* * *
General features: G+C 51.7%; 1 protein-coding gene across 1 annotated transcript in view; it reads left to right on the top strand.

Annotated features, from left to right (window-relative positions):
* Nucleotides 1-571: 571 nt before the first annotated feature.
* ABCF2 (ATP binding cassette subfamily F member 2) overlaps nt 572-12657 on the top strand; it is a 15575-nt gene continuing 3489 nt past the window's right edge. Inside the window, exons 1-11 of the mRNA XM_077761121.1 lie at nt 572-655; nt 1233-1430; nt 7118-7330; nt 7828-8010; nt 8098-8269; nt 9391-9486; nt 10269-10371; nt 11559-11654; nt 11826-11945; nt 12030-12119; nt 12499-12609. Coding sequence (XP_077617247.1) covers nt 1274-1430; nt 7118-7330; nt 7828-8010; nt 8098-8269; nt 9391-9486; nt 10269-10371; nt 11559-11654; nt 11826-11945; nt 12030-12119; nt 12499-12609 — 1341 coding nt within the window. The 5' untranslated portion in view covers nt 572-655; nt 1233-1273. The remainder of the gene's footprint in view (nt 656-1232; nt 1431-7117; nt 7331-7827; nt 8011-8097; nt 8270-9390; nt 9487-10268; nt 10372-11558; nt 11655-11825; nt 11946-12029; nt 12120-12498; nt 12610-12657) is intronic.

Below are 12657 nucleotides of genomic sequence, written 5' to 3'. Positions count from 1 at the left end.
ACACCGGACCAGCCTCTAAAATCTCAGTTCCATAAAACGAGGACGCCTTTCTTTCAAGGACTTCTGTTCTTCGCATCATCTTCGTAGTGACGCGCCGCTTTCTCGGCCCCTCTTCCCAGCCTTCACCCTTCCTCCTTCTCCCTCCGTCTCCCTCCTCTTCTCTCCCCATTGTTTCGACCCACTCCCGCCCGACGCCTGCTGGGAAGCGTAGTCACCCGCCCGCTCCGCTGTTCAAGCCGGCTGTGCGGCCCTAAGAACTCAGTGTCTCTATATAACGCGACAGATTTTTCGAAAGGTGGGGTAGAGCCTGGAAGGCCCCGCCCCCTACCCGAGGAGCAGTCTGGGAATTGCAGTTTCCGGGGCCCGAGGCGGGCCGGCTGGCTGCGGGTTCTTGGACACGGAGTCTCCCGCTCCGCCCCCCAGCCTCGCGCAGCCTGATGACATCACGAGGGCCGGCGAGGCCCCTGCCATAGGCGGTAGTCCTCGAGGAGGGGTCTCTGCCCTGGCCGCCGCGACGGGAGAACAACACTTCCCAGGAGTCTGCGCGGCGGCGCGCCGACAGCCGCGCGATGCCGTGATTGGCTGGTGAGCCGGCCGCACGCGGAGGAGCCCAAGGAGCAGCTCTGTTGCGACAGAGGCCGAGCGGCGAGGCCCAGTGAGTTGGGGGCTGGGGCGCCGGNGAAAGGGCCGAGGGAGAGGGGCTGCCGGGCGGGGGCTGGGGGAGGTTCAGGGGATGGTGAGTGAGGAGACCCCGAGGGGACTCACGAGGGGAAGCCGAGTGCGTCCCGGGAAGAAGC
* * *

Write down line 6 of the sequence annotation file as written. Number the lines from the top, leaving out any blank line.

ACACCGGACCAGCCTCTAAAATCTCAGTTCCATAAAACGAGGACGCCTTTCTTTCAAGGACTTCTGTTCTTCGCATCATCTTCGTAGTGACGCGCCGCTTTCTCGGCCCCTCTTCCCAGCCTTCACCCTTCCTCCTTCTCCCTCCGTCTCCCTCCTCTTCTCTCCCCATTGTTTCGACCCACTCCCGCCCGACGCCTGCTGGGAAGCGTAGTCACCCGCCCGCTCCGCTGTTCAAGCCGGCTGTGCGGCCCTAAGAACTCAGTGTCTCTATATAACGCGACAGATTTTTCGAAAGGTGGGGTAGAGCCTGGAAGGCCCCGCCCCCTACCCGAGGAGCAGTCTGGGAATTGCAGTTTCCGGGGCCCGAGGCGGGCCGGCTGGCTGCGGGTTCTTGGACACGGAGTCTCCCGCTCCGCCCCCCAGCCTCGCGCAGCCTGATGACATCACGAGGGCCGGCGAGGCCCCTGCCATAGGCGGTAGTCCTCGAGGAGGGGTCTCTGCCCTGGCCGCCGCGACGGGAGAACAACACTTCCCAGGAGTCTGCGCGGCGGCGCGCCGACAGCCGCGCGATGCCGTGATTGGCTGGTGAGCCGGCCGCACGCGGAGGAGCCCAAGGAGCAGCTCTGTTGCGACAGAGGCCGAGCGGCGAGGCCCAGTGAGTTGGGGGCTGGGGCGCCGGNGAAAGGGCCGAGGGAGAGGGGCTGCCGGGCGGGGGCTGGGGGAGGTTCAGGGGATGGTGAGTGAGGAGACCCCGAGGGGACTCACGAGGGGAAGCCGAGTGCGTCCCGGGAAGAAGC